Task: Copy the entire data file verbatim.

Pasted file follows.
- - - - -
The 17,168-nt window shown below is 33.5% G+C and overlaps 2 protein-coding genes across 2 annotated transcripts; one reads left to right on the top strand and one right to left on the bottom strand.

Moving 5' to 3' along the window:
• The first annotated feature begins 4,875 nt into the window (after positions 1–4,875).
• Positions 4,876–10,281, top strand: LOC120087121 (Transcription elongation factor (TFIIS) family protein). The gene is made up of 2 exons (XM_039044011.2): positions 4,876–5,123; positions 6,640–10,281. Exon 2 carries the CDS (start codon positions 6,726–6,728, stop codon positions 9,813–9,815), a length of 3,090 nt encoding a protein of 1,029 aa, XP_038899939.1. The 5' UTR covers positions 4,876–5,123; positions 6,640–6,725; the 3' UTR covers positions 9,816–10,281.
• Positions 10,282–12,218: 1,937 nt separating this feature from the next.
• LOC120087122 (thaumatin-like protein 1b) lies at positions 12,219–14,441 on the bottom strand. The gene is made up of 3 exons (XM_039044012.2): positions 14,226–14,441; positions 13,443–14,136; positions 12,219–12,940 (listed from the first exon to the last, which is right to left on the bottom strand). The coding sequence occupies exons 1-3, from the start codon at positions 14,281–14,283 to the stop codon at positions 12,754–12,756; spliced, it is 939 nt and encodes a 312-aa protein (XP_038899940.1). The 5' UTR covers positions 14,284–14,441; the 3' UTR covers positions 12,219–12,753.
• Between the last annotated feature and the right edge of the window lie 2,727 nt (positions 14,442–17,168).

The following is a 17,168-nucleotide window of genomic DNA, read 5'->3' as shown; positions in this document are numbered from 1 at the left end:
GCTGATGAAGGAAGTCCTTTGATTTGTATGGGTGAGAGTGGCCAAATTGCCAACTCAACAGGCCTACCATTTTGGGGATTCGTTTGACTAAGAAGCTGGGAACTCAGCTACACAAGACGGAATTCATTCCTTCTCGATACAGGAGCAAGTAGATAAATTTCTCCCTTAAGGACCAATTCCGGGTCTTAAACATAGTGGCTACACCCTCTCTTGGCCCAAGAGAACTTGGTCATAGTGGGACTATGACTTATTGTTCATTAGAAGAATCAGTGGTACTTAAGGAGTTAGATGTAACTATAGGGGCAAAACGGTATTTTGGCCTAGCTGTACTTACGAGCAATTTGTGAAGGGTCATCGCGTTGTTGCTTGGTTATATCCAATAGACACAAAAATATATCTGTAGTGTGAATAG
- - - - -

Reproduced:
The 17,168-nt window shown below is 33.5% G+C and overlaps 2 protein-coding genes across 2 annotated transcripts; one reads left to right on the top strand and one right to left on the bottom strand.

Moving 5' to 3' along the window:
• The first annotated feature begins 4,875 nt into the window (after positions 1–4,875).
• Positions 4,876–10,281, top strand: LOC120087121 (Transcription elongation factor (TFIIS) family protein). The gene is made up of 2 exons (XM_039044011.2): positions 4,876–5,123; positions 6,640–10,281. Exon 2 carries the CDS (start codon positions 6,726–6,728, stop codon positions 9,813–9,815), a length of 3,090 nt encoding a protein of 1,029 aa, XP_038899939.1. The 5' UTR covers positions 4,876–5,123; positions 6,640–6,725; the 3' UTR covers positions 9,816–10,281.
• Positions 10,282–12,218: 1,937 nt separating this feature from the next.
• LOC120087122 (thaumatin-like protein 1b) lies at positions 12,219–14,441 on the bottom strand. The gene is made up of 3 exons (XM_039044012.2): positions 14,226–14,441; positions 13,443–14,136; positions 12,219–12,940 (listed from the first exon to the last, which is right to left on the bottom strand). The coding sequence occupies exons 1-3, from the start codon at positions 14,281–14,283 to the stop codon at positions 12,754–12,756; spliced, it is 939 nt and encodes a 312-aa protein (XP_038899940.1). The 5' UTR covers positions 14,284–14,441; the 3' UTR covers positions 12,219–12,753.
• Between the last annotated feature and the right edge of the window lie 2,727 nt (positions 14,442–17,168).

The following is a 17,168-nucleotide window of genomic DNA, read 5'->3' as shown; positions in this document are numbered from 1 at the left end:
GCTGATGAAGGAAGTCCTTTGATTTGTATGGGTGAGAGTGGCCAAATTGCCAACTCAACAGGCCTACCATTTTGGGGATTCGTTTGACTAAGAAGCTGGGAACTCAGCTACACAAGACGGAATTCATTCCTTCTCGATACAGGAGCAAGTAGATAAATTTCTCCCTTAAGGACCAATTCCGGGTCTTAAACATAGTGGCTACACCCTCTCTTGGCCCAAGAGAACTTGGTCATAGTGGGACTATGACTTATTGTTCATTAGAAGAATCAGTGGTACTTAAGGAGTTAGATGTAACTATAGGGGCAAAACGGTATTTTGGCCTAGCTGTACTTACGAGCAATTTGTGAAGGGTCATCGCGTTGTTGCTTGGTTATATCCAATAGACACAAAAATATATCTGTAGTGTGAATAG